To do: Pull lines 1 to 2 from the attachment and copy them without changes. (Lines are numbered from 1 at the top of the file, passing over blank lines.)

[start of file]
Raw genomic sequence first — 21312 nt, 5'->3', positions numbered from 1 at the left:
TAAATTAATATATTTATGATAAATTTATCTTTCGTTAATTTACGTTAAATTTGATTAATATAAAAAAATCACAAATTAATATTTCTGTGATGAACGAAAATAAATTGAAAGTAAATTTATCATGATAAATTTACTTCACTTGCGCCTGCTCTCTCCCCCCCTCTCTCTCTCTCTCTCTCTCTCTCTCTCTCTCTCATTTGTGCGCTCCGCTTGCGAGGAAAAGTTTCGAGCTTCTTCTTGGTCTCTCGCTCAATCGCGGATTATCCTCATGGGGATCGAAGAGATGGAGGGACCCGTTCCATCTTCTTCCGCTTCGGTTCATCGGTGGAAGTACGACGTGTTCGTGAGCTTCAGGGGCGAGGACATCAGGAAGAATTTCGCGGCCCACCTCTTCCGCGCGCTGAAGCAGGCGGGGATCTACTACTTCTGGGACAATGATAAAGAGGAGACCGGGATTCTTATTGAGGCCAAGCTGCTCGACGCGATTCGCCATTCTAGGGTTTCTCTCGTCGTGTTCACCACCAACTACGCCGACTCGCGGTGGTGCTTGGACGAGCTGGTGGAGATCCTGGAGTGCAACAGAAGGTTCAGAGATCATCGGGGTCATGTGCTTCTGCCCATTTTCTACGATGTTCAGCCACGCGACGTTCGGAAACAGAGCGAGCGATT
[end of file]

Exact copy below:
Raw genomic sequence first — 21312 nt, 5'->3', positions numbered from 1 at the left:
TAAATTAATATATTTATGATAAATTTATCTTTCGTTAATTTACGTTAAATTTGATTAATATAAAAAAATCACAAATTAATATTTCTGTGATGAACGAAAATAAATTGAAAGTAAATTTATCATGATAAATTTACTTCACTTGCGCCTGCTCTCTCCCCCCCTCTCTCTCTCTCTCTCTCTCTCTCTCTCTCTCTCATTTGTGCGCTCCGCTTGCGAGGAAAAGTTTCGAGCTTCTTCTTGGTCTCTCGCTCAATCGCGGATTATCCTCATGGGGATCGAAGAGATGGAGGGACCCGTTCCATCTTCTTCCGCTTCGGTTCATCGGTGGAAGTACGACGTGTTCGTGAGCTTCAGGGGCGAGGACATCAGGAAGAATTTCGCGGCCCACCTCTTCCGCGCGCTGAAGCAGGCGGGGATCTACTACTTCTGGGACAATGATAAAGAGGAGACCGGGATTCTTATTGAGGCCAAGCTGCTCGACGCGATTCGCCATTCTAGGGTTTCTCTCGTCGTGTTCACCACCAACTACGCCGACTCGCGGTGGTGCTTGGACGAGCTGGTGGAGATCCTGGAGTGCAACAGAAGGTTCAGAGATCATCGGGGTCATGTGCTTCTGCCCATTTTCTACGATGTTCAGCCACGCGACGTTCGGAAACAGAGCGAGCGATT